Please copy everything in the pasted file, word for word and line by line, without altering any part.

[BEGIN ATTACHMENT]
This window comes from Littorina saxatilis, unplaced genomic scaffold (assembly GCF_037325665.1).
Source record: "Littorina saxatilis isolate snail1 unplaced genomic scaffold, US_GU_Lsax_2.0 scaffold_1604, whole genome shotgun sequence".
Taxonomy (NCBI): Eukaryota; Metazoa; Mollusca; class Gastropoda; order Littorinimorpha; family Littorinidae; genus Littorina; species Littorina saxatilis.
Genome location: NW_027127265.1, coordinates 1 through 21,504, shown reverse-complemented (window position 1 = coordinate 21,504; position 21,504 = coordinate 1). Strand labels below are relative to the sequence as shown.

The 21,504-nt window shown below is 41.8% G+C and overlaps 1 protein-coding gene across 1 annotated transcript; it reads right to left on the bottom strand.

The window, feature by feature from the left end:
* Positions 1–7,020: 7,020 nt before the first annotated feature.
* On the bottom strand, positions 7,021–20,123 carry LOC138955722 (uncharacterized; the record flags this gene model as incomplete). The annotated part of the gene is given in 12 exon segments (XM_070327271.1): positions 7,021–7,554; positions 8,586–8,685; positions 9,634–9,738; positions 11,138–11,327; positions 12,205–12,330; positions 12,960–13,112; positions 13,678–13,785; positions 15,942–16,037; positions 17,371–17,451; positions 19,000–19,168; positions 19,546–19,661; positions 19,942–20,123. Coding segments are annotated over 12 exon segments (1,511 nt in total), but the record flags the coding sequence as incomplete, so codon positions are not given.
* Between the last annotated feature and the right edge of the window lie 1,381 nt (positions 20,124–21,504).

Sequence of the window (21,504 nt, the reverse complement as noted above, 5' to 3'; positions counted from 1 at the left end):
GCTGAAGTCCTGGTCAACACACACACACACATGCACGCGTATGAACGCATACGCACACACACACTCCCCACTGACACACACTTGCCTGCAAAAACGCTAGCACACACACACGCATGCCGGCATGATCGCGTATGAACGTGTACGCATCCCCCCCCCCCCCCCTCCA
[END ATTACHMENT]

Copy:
This window comes from Littorina saxatilis, unplaced genomic scaffold (assembly GCF_037325665.1).
Source record: "Littorina saxatilis isolate snail1 unplaced genomic scaffold, US_GU_Lsax_2.0 scaffold_1604, whole genome shotgun sequence".
Taxonomy (NCBI): Eukaryota; Metazoa; Mollusca; class Gastropoda; order Littorinimorpha; family Littorinidae; genus Littorina; species Littorina saxatilis.
Genome location: NW_027127265.1, coordinates 1 through 21,504, shown reverse-complemented (window position 1 = coordinate 21,504; position 21,504 = coordinate 1). Strand labels below are relative to the sequence as shown.

The 21,504-nt window shown below is 41.8% G+C and overlaps 1 protein-coding gene across 1 annotated transcript; it reads right to left on the bottom strand.

The window, feature by feature from the left end:
* Positions 1–7,020: 7,020 nt before the first annotated feature.
* On the bottom strand, positions 7,021–20,123 carry LOC138955722 (uncharacterized; the record flags this gene model as incomplete). The annotated part of the gene is given in 12 exon segments (XM_070327271.1): positions 7,021–7,554; positions 8,586–8,685; positions 9,634–9,738; positions 11,138–11,327; positions 12,205–12,330; positions 12,960–13,112; positions 13,678–13,785; positions 15,942–16,037; positions 17,371–17,451; positions 19,000–19,168; positions 19,546–19,661; positions 19,942–20,123. Coding segments are annotated over 12 exon segments (1,511 nt in total), but the record flags the coding sequence as incomplete, so codon positions are not given.
* Between the last annotated feature and the right edge of the window lie 1,381 nt (positions 20,124–21,504).

Sequence of the window (21,504 nt, the reverse complement as noted above, 5' to 3'; positions counted from 1 at the left end):
GCTGAAGTCCTGGTCAACACACACACACACATGCACGCGTATGAACGCATACGCACACACACACTCCCCACTGACACACACTTGCCTGCAAAAACGCTAGCACACACACACGCATGCCGGCATGATCGCGTATGAACGTGTACGCATCCCCCCCCCCCCCCCTCCA